Industry leaders sign up to cut 24 million tonnes of carbon from infrastructure projects
This was published under the 2010 to 2015 Conservative and Liberal Democrat coalition government
Major industry leaders and government ministers sign a joint initiative to reduce carbon in infrastructure.
Major industry leaders today joined Commercial Secretary to the Treasury, Lord Deighton and Business and Energy Minister, Michael Fallon in signing a joint initiative to reduce carbon in infrastructure which could save as much as 24 million tonnes of carbon and £1.46 billion a year by 2050.
The initiative to save valuable resources by using new technologies, construction techniques and low carbon materials to cut down on emissions was signed at the launch of the Infrastructure Carbon Review which has been published today (25 November 2013).
Currently infrastructure and related areas like energy, account for around half of all UK carbon emissions. Cutting the volume of materials consumed in, for example, construction and using existing resources more efficiently will reduce cost as well as carbon.
The review developed jointly by government and industry through the Infrastructure Cost Review and Green Construction Board sets out a series of actions for government, clients and suppliers that have the potential to reduce up to 24 million tonnes of carbon from the construction and operation of the UK’s infrastructure assets by 2050.
By endorsing the review, government and industry will work together to implement, monitor and review progress against these objectives. The Green Construction Board will host a cross-industry event in Spring 2014 at which clients and industry can set out the progress they have made against the pledge commitments.
Lord Deighton said:
If we want a strong, globally competitive economy we have to invest in efficient infrastructure. The government has set out its long term infrastructure strategy, and we’re working with industry to make sure that we deliver cost effective and sustainable projects.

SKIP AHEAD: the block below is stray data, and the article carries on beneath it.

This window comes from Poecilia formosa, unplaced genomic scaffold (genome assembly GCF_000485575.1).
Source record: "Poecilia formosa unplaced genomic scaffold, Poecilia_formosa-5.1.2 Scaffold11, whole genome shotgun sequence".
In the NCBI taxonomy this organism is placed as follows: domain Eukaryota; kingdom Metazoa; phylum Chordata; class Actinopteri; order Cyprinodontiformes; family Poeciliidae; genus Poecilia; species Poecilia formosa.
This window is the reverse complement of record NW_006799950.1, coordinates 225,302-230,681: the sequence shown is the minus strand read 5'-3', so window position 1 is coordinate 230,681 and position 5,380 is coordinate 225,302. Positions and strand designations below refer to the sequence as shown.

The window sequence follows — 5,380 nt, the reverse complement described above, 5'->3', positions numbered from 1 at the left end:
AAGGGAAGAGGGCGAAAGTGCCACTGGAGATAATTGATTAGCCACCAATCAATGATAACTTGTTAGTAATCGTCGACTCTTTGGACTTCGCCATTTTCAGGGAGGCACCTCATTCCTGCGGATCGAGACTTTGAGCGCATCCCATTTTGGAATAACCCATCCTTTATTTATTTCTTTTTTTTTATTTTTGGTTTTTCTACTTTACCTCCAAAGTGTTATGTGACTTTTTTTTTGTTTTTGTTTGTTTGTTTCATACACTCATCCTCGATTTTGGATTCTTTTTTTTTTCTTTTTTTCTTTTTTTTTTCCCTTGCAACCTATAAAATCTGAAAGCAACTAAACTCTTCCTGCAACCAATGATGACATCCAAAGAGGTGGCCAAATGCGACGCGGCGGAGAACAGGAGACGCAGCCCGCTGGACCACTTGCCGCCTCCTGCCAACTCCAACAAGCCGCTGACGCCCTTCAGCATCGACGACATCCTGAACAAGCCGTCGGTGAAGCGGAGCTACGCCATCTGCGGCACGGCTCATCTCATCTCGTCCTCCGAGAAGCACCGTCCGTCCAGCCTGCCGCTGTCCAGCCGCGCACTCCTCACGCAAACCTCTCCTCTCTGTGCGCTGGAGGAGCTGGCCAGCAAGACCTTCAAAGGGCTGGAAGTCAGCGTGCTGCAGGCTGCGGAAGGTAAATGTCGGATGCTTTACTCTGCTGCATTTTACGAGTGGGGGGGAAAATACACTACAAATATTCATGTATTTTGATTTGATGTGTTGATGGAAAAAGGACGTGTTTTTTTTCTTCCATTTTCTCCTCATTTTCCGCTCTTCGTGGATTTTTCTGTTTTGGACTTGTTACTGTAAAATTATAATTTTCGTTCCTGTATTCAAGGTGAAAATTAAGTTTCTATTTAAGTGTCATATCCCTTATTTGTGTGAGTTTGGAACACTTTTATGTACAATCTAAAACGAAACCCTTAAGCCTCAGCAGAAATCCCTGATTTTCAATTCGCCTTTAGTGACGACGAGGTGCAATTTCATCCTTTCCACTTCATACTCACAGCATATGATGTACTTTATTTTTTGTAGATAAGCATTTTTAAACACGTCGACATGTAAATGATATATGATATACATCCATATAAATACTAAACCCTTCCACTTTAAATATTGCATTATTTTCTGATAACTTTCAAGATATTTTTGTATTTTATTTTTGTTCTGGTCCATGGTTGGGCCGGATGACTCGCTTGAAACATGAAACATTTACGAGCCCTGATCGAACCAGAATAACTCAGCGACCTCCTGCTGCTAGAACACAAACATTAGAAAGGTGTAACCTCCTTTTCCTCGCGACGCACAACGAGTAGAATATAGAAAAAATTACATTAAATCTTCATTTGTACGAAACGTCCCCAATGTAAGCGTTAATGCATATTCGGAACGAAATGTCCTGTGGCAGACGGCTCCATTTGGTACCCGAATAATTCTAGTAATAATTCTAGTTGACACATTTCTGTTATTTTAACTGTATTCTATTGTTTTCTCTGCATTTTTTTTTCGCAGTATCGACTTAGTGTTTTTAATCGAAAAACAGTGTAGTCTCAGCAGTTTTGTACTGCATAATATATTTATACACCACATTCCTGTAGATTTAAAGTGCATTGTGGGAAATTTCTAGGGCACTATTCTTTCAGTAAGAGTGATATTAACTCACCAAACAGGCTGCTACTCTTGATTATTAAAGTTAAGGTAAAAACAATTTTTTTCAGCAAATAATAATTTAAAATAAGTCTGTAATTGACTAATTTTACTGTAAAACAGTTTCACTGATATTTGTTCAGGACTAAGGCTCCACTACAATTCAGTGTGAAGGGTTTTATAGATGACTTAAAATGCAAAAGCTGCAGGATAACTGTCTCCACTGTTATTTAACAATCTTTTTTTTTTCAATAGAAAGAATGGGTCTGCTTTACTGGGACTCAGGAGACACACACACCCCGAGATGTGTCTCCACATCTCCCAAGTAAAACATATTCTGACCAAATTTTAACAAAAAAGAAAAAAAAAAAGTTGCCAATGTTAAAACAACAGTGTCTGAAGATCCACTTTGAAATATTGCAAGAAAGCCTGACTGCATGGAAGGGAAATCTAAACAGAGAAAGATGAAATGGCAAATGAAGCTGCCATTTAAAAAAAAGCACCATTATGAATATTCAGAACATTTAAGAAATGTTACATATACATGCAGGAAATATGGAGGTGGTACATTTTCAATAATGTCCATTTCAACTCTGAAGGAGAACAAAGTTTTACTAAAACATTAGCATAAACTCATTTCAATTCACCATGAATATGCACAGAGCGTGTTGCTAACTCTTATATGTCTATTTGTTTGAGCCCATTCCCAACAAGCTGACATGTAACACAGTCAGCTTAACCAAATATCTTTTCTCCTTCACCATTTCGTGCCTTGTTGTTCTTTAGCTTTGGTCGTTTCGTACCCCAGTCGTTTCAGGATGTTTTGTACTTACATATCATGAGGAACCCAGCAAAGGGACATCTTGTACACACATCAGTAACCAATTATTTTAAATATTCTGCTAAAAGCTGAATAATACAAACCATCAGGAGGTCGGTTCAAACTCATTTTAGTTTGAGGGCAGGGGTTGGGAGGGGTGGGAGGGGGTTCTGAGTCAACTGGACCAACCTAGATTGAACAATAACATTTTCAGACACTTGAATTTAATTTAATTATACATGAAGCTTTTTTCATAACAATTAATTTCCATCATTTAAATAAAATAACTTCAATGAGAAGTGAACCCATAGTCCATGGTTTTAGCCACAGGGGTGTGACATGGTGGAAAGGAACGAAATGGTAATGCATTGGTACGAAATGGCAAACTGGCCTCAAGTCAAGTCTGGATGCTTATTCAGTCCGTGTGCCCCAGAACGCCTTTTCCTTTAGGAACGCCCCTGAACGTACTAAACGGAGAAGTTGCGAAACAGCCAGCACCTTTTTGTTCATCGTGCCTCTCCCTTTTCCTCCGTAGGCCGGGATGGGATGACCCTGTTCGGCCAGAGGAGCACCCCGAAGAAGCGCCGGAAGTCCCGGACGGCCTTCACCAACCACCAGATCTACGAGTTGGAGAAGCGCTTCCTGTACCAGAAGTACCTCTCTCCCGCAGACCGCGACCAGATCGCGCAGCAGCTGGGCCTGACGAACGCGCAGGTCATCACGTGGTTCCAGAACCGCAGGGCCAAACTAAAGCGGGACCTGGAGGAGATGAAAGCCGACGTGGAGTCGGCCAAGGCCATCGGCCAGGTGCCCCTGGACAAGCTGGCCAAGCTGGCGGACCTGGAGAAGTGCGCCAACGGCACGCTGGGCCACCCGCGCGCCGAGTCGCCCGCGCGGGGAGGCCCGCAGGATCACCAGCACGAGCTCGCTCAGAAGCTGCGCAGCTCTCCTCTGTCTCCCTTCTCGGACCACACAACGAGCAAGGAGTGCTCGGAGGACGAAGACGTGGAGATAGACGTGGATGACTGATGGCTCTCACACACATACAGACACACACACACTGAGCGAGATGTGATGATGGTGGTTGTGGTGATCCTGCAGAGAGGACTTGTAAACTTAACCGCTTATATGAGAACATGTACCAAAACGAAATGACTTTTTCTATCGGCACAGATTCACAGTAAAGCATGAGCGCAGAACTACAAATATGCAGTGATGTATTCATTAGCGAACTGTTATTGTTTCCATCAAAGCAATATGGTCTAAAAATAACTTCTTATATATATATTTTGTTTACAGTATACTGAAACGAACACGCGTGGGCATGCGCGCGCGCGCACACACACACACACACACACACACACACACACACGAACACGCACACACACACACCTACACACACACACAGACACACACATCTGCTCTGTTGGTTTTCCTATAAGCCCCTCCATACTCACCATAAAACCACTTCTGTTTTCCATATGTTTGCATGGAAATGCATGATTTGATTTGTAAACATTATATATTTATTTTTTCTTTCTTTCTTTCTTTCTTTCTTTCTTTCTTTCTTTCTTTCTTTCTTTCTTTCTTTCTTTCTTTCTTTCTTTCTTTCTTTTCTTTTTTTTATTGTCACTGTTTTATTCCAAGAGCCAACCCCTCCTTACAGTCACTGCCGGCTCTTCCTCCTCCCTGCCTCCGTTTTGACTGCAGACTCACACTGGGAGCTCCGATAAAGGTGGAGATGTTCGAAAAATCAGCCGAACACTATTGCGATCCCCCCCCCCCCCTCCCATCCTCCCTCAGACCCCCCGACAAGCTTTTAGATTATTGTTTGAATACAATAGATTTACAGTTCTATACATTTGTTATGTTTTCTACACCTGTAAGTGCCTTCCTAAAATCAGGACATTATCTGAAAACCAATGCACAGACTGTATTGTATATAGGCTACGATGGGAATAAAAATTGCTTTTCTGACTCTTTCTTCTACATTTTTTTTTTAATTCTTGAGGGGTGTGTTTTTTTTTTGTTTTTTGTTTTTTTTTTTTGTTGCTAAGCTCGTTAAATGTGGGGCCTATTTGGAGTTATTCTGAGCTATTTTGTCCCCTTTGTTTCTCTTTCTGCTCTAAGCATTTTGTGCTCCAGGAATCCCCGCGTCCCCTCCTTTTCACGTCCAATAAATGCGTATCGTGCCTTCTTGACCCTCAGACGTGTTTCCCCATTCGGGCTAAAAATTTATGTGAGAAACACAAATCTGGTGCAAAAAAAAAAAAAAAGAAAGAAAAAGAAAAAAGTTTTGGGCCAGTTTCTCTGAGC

This agreement means that we could save the UK economy £1.46 billion a year by 2050 which is a vital step forward in carbon and cost reduction. Industry as well as government must continue to drive this work forward so we get the infrastructure that the UK needs to compete in the global race.
Michael Fallon said:
This review makes the business case for carbon reduction in what we build. It has been written by business leaders not civil servants and throws down the gauntlet to the construction sector to get behind what could be a game changing initiative.
Real change won’t happen by acting alone but through government and the construction industry working together in line with our industrial strategy. This is a sector that supports around 3 million jobs and where the UK has a strong competitive edge. We want to keep it that way.
Chris Newsome, Director Anglian Water and Chair of Green Construction Board working group, said:
This review is about reducing carbon and reducing cost. Leaders across the infrastructure sector are endorsing the review and taking action to release the value of lower carbon solutions. I’ve been very proud to be associated with the infrastructure carbon review and the long term benefits it will deliver within the UK.
At the launch of the review the following organisations signed the endorsement:
- Highways Agency
- Heathrow Airport Ltd
- EDF (New Nuclear)
- National Grid
- Anglian Water
- Defence Infrastructure Organisation
- The Clancy Group
- Galliford Try
- Laing O’Rourke
- JN Bentley
- Balfour Beatty
- Bam Nuttall
- Murphy Group
- Mott Macdonald
- UK Green Building Council